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YYYY THS NITE DIFRNT FRM AL OTHR NITES 7
Y DUWE ET ONLY MATSA 7
Y ONLI BTR ERBS 7
Y DIP X2 7
Y ET LEENING 7
(Professor Eliezer Segal, http://www.acs.ucalgary.ca/~elsegal/) Why is it only on Passover night we never know how to do anything right? We don't eat our meals in the regular ways, the ways that we do on all other days. `Cause on all other nights we may eat all kinds of wonderful good bready treats, like big purple pizza that tastes like a pickle, crumbly crackers and pink pumpernickel, sassafras sandwich and tiger on rye, fifty falafels in pita, fresh-fried, with peanut-butter and tangerine sauce spread onto each side up-and-down, then across, and toasted whole-wheat bread with liver and ducks, and crumpets and dumplings, and bagels and lox, and doughnuts with one hole and doughnuts with four, and cake with six layers and windows and doors. Yes-- on all other nights we eat all kinds of bread, but tonight of all nights we munch matzah instead. And on all other nights we devour vegetables, green things, and bushes and flowers, lettuce that's leafy and candy-striped spinach, fresh silly celery (Have more when you're finished!) cabbage that's flown from the jungles of Glome by a polka-dot bird who can't find his way home, daisies and roses and inside-out grass and artichoke hearts that are simply first class! Sixty asparagus tips served in glasses with anchovy sauce and some sticky molasses-- But on Passover night you would never consider eating an herb that wasn't all bitter.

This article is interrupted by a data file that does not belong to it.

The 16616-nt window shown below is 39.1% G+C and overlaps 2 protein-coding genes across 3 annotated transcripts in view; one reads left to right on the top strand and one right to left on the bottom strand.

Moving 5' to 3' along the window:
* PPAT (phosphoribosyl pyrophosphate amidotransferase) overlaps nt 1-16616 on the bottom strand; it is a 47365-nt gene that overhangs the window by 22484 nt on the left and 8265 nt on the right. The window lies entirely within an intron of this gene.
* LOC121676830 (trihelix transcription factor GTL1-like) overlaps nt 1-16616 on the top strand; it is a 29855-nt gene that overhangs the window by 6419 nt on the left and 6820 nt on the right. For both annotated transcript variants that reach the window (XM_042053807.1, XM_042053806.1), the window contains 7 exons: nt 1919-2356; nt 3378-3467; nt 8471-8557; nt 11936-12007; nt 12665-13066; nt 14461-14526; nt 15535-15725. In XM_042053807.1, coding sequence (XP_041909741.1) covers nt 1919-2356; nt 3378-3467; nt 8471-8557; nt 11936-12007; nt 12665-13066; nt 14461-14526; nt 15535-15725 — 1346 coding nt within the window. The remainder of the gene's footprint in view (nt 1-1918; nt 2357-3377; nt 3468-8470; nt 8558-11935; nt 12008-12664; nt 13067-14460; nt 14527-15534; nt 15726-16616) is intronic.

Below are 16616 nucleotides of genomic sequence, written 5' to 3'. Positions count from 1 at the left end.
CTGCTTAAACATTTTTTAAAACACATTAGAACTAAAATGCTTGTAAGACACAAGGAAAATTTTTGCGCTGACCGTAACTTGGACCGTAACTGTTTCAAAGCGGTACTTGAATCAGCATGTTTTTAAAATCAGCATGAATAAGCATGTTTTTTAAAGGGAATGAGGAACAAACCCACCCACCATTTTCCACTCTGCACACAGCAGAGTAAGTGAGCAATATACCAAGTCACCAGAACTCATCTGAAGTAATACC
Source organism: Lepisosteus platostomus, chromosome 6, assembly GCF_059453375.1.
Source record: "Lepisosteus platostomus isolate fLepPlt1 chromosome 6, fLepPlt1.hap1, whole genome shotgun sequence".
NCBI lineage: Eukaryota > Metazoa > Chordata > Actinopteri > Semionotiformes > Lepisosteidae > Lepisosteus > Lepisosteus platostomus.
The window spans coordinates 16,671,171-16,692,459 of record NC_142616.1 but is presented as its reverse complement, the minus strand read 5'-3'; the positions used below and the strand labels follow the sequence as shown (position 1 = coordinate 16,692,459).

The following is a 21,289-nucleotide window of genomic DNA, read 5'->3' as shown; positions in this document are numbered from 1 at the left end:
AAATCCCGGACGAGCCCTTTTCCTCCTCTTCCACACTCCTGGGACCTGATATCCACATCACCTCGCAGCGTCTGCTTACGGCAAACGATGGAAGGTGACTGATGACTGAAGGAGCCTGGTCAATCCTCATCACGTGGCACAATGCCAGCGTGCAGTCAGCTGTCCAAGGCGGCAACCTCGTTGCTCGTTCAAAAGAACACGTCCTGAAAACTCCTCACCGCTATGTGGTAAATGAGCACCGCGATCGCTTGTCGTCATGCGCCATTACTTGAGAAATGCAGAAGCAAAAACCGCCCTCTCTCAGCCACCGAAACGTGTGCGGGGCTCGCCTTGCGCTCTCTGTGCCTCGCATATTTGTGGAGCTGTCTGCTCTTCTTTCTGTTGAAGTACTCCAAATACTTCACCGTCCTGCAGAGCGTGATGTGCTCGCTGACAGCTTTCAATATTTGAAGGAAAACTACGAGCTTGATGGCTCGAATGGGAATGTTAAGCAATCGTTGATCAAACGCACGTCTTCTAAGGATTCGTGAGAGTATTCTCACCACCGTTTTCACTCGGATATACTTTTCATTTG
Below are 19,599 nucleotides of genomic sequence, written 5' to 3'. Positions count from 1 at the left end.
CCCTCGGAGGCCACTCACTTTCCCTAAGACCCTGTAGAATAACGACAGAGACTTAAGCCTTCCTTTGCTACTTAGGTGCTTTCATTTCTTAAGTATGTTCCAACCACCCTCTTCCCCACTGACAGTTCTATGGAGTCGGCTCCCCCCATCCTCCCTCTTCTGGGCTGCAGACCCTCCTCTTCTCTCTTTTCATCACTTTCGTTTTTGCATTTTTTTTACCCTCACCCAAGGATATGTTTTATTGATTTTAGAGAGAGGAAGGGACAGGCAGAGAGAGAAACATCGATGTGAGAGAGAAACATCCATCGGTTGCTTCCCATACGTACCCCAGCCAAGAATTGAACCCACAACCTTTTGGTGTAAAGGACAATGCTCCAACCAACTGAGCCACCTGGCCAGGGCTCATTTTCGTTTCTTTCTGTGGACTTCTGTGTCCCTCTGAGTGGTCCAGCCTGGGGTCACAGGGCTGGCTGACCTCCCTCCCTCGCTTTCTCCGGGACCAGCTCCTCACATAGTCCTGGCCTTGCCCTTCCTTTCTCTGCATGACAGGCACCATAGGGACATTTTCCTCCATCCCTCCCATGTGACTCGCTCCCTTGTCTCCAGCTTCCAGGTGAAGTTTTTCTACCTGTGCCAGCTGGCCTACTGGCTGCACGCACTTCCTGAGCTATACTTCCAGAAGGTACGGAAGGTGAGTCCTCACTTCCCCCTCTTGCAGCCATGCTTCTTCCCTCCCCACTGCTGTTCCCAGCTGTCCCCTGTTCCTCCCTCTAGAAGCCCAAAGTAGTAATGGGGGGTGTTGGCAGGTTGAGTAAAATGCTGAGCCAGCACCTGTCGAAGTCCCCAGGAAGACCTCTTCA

Ten plagues in ten images. Suitable for storytelling or as a cover. NOTE: these images were downloaded from the Internet and should be used for private, in-home use only.